Last weekend, I, alone with an acquaintance, visited Trier, Germany. This blog is about this brief Saturday afternoon frolick throught Trier’s Christmas Market.
It’s December, and I find myself in Germany, a country known for the most commonly understood stereotypical scenes of Christmas misery and bliss. Christmas isn’t my favorite holiday, but to be honest, I don’t find any holiday particularly satisfying, especially as an adult. While I can admit that the idea of “the Christmas spirit” isn’t just a fanciful fairy tale, I tend to believe that Christmas can be summarized as a short but highly anticipated day that doesn’t always live up to expectations. Perhaps this can be said about many things in life; as we are all prepertually preparing for an event that is hopelessly riddled with imperfections.
As somone who seem a bit negative about Christmas, you might ask why would I visit a Christmas Market. As an adult whose ideals are slowly shifting, I find myself saying yes to experiences, even if it’s for the sake of this blog or getting to know people whose experiences are a world away from mine. While most things might seem frightfully out of place for me, sometimes saying yes and going with the flow is always best.
Trier is located in southwest Germany in the Moselle wine region near the Luxembourg border. According to one of my good German pals, this city is the oldest city in Germany and was established by the Romans. Unlike Cologne, many of the Roman structures are very well-preserved and visible to visitors. One of the most famous structures is the Porta Nigra gate which means black gate in Latin. It is also the largest well-preserved Roman gate in this region.
Many of the ancient structures in Trier are designated as part of the UNESCO World Heritage Site.
I am saying all of this to illustrate how old this city is compared to other settlements in Germany. Trier also has many Catholic churches designated as protected sites. The Cathedral of Saint Peter called Trier Dom was established in the 4th century, making it the oldest church in Germany. Trier also has an Electoral Palace with well-kept gardens, and the house of Karl Marx is also a popular place to visit, along with the Roman Imperial Baths.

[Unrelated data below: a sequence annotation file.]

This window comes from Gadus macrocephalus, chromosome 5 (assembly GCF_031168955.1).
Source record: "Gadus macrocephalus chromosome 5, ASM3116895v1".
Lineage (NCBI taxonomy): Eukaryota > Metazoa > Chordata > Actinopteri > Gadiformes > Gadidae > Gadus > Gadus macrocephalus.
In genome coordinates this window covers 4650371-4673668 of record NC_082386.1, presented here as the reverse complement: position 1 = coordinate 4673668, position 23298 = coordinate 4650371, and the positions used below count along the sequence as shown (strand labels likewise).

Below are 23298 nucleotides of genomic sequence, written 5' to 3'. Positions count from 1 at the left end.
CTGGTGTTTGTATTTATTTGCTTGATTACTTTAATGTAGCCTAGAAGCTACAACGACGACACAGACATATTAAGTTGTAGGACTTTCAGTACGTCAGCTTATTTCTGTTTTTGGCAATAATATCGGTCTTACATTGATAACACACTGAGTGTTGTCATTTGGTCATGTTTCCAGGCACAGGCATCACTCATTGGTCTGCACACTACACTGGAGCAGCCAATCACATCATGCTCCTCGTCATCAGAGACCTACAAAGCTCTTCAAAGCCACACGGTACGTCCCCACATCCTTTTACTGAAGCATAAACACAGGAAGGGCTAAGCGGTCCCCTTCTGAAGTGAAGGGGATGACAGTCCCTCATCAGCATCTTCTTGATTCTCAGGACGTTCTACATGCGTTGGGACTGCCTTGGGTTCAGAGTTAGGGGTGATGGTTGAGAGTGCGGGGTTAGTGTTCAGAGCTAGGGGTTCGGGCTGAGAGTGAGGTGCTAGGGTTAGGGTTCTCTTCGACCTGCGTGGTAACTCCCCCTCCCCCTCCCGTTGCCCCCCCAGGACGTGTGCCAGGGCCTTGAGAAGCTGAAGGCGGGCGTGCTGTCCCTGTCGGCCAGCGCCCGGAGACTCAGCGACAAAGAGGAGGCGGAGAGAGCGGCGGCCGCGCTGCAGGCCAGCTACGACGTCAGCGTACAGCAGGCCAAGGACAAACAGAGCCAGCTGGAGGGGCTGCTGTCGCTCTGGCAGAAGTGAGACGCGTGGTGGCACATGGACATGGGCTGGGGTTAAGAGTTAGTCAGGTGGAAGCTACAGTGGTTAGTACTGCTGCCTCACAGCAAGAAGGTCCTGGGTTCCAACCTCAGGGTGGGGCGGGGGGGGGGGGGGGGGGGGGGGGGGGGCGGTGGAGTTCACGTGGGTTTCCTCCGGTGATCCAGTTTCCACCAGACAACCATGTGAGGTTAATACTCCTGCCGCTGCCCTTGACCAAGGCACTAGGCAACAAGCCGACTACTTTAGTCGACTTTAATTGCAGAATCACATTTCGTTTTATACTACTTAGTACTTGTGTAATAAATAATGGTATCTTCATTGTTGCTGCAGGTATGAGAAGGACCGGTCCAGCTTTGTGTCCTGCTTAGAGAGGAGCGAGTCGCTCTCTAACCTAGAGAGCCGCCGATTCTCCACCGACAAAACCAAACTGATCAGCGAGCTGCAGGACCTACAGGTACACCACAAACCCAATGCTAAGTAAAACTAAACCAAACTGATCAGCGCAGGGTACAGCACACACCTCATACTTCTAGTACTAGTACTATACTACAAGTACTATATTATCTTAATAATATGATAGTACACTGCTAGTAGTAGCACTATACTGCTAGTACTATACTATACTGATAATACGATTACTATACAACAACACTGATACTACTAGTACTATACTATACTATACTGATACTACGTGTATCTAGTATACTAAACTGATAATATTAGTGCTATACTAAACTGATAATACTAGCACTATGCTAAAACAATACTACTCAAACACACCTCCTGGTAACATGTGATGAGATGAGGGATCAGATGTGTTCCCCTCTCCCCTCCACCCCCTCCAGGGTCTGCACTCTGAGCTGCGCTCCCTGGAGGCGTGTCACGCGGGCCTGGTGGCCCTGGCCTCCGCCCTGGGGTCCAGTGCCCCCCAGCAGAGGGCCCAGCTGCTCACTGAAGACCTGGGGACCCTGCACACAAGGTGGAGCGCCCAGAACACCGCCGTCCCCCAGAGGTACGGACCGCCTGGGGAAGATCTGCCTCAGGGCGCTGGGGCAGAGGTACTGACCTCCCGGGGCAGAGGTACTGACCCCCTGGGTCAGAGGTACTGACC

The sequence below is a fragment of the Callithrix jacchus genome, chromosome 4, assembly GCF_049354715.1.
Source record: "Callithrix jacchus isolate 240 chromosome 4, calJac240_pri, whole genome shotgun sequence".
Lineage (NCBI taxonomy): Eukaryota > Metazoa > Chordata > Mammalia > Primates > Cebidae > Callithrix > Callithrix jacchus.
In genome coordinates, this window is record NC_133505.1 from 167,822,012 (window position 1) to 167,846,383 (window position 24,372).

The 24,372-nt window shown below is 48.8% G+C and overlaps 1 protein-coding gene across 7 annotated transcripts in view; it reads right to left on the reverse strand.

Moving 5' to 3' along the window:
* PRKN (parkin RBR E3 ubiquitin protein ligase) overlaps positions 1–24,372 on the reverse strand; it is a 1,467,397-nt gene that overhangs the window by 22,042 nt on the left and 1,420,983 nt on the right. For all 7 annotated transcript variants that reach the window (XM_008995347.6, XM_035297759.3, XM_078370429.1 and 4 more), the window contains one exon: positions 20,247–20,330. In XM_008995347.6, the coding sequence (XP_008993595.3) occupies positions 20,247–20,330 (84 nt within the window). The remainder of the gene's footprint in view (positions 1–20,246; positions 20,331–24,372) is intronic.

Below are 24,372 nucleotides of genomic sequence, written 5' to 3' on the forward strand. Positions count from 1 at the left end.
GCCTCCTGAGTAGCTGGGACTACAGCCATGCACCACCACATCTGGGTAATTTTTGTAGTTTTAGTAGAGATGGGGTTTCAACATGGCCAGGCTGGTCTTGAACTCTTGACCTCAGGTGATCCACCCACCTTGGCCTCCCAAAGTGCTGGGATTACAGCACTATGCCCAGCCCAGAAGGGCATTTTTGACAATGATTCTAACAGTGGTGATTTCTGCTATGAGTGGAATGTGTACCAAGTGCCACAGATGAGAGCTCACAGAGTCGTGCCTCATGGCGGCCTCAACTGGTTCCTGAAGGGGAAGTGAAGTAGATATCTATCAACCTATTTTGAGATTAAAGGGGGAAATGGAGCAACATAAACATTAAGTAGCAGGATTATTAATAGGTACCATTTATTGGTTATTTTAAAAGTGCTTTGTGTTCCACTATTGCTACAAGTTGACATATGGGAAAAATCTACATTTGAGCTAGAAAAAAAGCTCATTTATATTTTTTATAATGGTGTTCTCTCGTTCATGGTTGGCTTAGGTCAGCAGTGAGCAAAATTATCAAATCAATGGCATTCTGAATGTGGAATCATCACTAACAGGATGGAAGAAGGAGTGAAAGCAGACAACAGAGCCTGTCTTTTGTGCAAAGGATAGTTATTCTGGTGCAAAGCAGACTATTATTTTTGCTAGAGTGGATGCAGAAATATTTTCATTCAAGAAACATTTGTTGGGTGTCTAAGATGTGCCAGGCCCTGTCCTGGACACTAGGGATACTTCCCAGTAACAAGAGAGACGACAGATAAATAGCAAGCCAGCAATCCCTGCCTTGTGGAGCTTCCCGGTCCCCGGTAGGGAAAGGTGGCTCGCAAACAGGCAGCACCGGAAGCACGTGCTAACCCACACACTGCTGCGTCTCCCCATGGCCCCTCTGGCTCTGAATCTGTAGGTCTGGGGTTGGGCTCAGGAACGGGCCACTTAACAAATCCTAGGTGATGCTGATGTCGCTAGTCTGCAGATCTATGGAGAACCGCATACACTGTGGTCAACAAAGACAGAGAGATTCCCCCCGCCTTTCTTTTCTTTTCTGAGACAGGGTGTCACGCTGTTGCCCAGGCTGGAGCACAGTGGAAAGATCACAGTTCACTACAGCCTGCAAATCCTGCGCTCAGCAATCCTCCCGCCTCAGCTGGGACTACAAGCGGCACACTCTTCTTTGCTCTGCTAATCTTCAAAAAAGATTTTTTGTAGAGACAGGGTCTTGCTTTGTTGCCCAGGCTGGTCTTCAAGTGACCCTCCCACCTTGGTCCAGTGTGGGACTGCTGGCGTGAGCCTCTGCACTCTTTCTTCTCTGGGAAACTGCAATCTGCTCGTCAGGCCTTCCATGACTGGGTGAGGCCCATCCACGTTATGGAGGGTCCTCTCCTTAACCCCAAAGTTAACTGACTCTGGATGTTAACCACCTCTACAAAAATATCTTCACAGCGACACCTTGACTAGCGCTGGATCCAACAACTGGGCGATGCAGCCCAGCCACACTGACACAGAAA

If there was a competition for cities with the oldest structures, Tier would rank high as they also have the oldest bridge in Germany called Römerbrücke or the Roman Bridge. This fact is why Trier should be on everyone’s must-do list if visiting Germany or Luxembourg for an extended amount of time.
History of German Christmas Markets
Germany is world-famous for its Christmas Markets that go back to the 15th and 16th centuries. It’s said that it has over 3,000 Christmas Markets all happening at once in many city squares throughout the Christmas season. Unfortunately, COVID-19 has hampered this tradition as some cities have paused the Christmas bazaars for fear of spreading the virus. While other towns enforce heavy restrictions with limited hours of operation. Indeed Christmas Markets are truly a cultural tradition evolving through the many changes that German society has undergone.
The earliest Christmas Markets grew out of the need for communities to have a communal gathering place during religious feast days. Since most churches were centrally located, finding these markets near churches and city centers was very common. During the winter, these markets drew larger crowds to the local artisans sell their best products.